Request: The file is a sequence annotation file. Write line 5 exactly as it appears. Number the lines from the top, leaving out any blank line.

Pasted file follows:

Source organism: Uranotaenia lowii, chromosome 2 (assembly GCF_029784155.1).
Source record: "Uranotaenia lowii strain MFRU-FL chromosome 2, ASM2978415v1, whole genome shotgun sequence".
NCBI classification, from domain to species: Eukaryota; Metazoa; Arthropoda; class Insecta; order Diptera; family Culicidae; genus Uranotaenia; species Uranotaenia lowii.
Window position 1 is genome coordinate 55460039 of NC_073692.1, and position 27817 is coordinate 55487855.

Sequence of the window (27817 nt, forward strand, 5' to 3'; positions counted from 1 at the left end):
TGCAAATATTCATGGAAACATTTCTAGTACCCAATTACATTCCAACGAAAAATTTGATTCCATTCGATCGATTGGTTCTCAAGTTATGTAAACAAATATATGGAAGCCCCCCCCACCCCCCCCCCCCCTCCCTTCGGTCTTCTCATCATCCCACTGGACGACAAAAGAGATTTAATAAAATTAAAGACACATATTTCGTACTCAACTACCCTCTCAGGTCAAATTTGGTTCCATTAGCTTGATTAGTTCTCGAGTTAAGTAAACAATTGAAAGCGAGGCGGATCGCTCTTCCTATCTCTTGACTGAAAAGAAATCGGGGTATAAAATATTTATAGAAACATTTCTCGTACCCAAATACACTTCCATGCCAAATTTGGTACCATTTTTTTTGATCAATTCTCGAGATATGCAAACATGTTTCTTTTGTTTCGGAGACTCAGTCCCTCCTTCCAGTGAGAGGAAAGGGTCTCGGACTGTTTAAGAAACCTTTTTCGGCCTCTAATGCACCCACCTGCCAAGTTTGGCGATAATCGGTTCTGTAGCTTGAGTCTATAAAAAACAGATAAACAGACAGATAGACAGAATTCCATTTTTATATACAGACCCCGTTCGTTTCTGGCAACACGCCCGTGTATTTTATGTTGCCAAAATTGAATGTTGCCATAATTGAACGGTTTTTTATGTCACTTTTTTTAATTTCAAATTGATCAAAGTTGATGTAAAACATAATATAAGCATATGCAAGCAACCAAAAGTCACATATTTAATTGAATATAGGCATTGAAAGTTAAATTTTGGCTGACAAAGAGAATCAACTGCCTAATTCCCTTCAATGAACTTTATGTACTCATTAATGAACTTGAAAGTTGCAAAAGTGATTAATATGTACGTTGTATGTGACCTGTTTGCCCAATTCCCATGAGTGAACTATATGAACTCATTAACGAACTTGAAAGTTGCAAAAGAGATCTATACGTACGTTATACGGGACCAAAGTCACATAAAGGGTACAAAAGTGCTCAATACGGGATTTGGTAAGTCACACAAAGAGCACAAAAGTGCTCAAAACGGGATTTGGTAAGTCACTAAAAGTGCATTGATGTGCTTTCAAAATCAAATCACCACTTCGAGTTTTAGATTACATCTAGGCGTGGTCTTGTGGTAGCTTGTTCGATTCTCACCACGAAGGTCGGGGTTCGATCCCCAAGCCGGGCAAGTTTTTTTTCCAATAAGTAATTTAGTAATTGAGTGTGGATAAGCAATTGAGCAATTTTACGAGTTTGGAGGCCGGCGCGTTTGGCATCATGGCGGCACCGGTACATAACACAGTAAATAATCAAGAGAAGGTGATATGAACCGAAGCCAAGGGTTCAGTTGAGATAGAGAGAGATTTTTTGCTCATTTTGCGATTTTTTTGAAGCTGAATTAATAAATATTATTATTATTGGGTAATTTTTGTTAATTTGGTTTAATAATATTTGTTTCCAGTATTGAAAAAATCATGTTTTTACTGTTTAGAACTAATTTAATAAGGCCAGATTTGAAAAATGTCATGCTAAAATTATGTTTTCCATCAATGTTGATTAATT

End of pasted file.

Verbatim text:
Sequence of the window (27817 nt, forward strand, 5' to 3'; positions counted from 1 at the left end):